My verdict on the night that saw the Welsh Premier League return to Europe…
Two heavy away defeats have all but quashed hopes of seeing Welsh football’s UEFA Europa League representatives enjoying an extended continental campaign this season. Both Aberystwyth and Bangor City were sent packing home with 4-0 first-leg defeats, while Airbus have kept their tie alive after securing a 1-1 draw at Nantporth.
Barring a turnaround of epic proportions, the defeats against European debutees Stjarnan of Iceland and Northern Irish outfit (who confusingly represent the League of Ireland) Derry City have effectively condemned Bangor City and Aberystwyth to first-round exits, with both Welsh sides finishing with ten-players.
Aberystwyth Town, who I felt were the most able of the three WPL clubs to advance past the first qualifying round, were undone early on with the dismissal of goalkeeper Mike Lewis. The red card and resulting penalty proved to be the turning point of the game, much to the frustration of Aber manager Ian Hughes.
“I probably have to be careful what I say here, because I don’t want a big fine, but there are a few things that have gone on that I’m certainly not happy about and I’m sure the players in that dressing room aren’t either, so I’m really disappointed with many things external to what we control,” he revealed post-match before adding he is hoping for a far more competitive encounter in next week’s return leg.
“I’m really looking forward to next week’s game, I know we are 4-0 down but I’m looking forward to bringing them back to Park Avenue and showing what a good team we are.”
“We weren’t allowed to demonstrate that today with only having 10 men on the pitch.”
It will be interesting to see how Aber will acquit themselves in their home leg, as I certainly believe they have players who can cause Derry City problems and the Seasiders will have a score to settle, as a one-off contest at least with the four-goal deficit seemingly unassailable. The suspension to keeper Mike Lewis will be a headache to Ian Hughes – how he must rue the departure of defensive stalwart Peter Hoy, who performed so well in a unique run between the sticks last season, in Lewis’ absence!
At time of writing, I’ve not read too much about Bangor’s defeat but suspected they would find life difficult against a Stjarnan side, who’re on a good run of form in the Icelandic championship.
Two goals in quick succession saw the Citizens battling to keep the tie alive after just 16-minutes of play and Sam Hart’s late red-card added to their woes on a difficult night and confirmed the fears I had for Bangor going into this tie.
It is undeniable that Bangor are in Europe on merit following their play-off success but their squad has largely been untouched since last season, which was one of transition and one where they, at times, lacked consistency and looked vulnerable defensively.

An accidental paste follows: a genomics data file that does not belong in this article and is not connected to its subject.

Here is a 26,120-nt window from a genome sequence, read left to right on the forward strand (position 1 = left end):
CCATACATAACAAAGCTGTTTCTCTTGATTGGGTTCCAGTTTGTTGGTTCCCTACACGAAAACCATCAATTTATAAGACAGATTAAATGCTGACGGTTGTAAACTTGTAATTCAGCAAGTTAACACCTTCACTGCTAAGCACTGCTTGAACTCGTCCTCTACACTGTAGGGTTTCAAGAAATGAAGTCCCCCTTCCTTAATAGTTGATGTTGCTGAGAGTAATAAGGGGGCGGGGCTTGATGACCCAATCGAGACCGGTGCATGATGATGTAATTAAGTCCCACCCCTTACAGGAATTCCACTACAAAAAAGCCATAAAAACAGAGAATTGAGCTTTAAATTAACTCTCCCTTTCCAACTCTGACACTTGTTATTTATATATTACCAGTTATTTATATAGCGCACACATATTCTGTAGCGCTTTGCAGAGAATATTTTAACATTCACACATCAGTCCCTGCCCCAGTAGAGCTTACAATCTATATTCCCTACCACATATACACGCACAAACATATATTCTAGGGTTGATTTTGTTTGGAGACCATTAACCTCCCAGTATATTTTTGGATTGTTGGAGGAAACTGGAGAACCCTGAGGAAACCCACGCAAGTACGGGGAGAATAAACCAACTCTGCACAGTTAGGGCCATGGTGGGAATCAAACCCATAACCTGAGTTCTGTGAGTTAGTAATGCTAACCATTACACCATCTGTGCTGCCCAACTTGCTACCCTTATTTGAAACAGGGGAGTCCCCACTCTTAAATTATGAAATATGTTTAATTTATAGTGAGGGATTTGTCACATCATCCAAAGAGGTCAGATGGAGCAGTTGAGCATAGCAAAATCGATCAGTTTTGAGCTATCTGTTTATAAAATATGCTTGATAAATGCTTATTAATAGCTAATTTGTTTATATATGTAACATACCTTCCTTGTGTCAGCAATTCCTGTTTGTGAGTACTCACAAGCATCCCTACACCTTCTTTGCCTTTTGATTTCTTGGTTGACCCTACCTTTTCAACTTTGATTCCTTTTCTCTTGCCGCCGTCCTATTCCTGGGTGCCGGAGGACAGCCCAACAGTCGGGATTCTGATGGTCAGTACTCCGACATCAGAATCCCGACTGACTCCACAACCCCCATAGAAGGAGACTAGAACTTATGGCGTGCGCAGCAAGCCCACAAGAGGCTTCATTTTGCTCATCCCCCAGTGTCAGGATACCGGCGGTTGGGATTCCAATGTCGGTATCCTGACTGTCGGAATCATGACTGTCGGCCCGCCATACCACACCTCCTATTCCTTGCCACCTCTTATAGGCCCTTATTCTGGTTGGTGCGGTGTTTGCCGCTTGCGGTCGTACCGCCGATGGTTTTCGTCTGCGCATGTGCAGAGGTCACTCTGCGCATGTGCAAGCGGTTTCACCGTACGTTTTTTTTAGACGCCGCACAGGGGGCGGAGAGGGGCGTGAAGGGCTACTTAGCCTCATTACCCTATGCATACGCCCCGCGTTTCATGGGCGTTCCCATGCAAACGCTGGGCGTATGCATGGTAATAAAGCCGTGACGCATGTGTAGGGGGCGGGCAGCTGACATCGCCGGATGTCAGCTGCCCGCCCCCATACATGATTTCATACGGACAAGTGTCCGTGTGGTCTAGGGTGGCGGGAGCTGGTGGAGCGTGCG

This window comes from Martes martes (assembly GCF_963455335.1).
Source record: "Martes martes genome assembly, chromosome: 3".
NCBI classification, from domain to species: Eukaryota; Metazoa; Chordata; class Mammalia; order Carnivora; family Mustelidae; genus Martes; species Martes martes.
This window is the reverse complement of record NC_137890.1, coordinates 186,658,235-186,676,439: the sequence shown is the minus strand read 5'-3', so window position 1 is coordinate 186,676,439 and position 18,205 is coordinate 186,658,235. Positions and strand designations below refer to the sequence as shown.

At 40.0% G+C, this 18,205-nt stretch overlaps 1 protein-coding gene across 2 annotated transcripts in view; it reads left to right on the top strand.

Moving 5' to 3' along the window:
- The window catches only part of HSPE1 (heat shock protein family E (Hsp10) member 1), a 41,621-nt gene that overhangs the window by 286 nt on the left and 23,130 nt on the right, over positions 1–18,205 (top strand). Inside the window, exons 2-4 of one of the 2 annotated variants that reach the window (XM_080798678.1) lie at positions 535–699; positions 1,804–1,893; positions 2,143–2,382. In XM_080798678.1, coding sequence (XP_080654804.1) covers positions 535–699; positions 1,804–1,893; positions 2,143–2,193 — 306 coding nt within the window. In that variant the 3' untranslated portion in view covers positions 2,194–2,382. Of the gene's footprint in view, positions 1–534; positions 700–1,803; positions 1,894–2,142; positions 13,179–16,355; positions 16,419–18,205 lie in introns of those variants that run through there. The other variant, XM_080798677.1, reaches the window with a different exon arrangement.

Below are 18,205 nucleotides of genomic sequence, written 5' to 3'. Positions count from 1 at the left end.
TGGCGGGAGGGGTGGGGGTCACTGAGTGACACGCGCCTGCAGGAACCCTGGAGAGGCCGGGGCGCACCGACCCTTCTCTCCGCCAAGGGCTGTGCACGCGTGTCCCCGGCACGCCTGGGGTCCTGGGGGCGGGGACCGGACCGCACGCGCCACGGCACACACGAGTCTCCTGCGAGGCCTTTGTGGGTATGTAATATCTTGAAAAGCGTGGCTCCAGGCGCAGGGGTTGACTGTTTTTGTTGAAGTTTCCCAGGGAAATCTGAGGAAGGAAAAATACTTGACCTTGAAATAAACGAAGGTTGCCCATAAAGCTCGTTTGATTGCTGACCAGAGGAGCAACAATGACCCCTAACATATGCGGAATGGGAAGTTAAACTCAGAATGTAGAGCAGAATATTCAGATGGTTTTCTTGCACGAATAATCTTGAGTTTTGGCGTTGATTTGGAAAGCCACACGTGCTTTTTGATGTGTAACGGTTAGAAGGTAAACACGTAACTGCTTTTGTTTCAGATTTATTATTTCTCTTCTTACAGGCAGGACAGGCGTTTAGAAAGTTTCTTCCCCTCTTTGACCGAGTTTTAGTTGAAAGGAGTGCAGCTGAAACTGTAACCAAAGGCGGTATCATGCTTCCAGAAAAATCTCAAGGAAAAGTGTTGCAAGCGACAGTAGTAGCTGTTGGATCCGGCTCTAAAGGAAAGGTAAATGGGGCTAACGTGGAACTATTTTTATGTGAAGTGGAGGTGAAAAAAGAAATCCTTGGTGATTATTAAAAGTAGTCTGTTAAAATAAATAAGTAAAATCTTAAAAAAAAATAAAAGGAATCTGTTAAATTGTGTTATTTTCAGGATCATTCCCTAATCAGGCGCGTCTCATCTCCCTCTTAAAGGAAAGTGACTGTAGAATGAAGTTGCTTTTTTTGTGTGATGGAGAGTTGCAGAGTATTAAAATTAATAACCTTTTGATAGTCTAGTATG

Nev Powell is certainly right to rely on his core of more experienced players such as Les Davies, Sion Edwards and Chris Roberts to lead but I believe the side, at present, lack enough overall quality to compete in Europe. Though rich in potential this current Bangor side certainly aren’t as strong as some of the side’s Powell has been able to assemble in years gone by and it will certainly be interesting to see how much room he has to manoeuvre within his budget over the summer.
But let us finish on a high, where the story of the night was that of Airbus UK’s draw with FK Haugesund – an unlikely result which keeps the tie alive for the Wingmakers’ visit to Norway.
Few expected such a result with Airbus seemingly having the most unfavourable draw of the three clubs. But Jordan Johnson took advantage of an encouraging Airbus start before seeing their lead cancelled shortly before half-time.
Encouragingly, Airbus held their own for periods against a Haugesund, who’re enduring a poor run domestically despite last season’s third-place finish. And the Norwegians will be under pressure at home to advance, with Airbus seen as something of a banana skin.
Andy Preece’s infectious determination will serve them well, though with an away goal under their belt and strengthened by the probable return of first-choice goalkeeper Per Morten Kristiansen and their influential Serbian defender Dusan Cvetinovic for the second-leg, Haugesund should not be discounted as anything other than a formidable side.
Andy Preece’s was evidently delighted with how his side’s applied themselves, with the odds stacked heavily against last season’s WPL runners-up.
“I think it was an unbelievable performance, I don’t think anybody gave us a prayer really,” he said.
“When we watched a couple of their games, they played against Molde who are top of their league and their Champions League team, they were equally as good as them so we were thinking what might happen to us tonight.
“We were fantastic from the first whistle and we could have been a couple of goals up.
“They struggled to defend against us, we created a number of opportunities and that’s the only disappointing thing really is that we didn’t get ourselves a couple of goals in front.
“To keep in the game and to match them for 90 minutes when they are halfway through their season just shows the determination and desire of our players.”
Progression for any of the Welsh clubs in the Europa League would now be a remarkable feat, and it appears that it will be down to The New Saints to solely carry Welsh football’s hopes of an extended European run, when they begin their Champions League qualifying campaign against Slovan Bratislava in a fortnight’s time.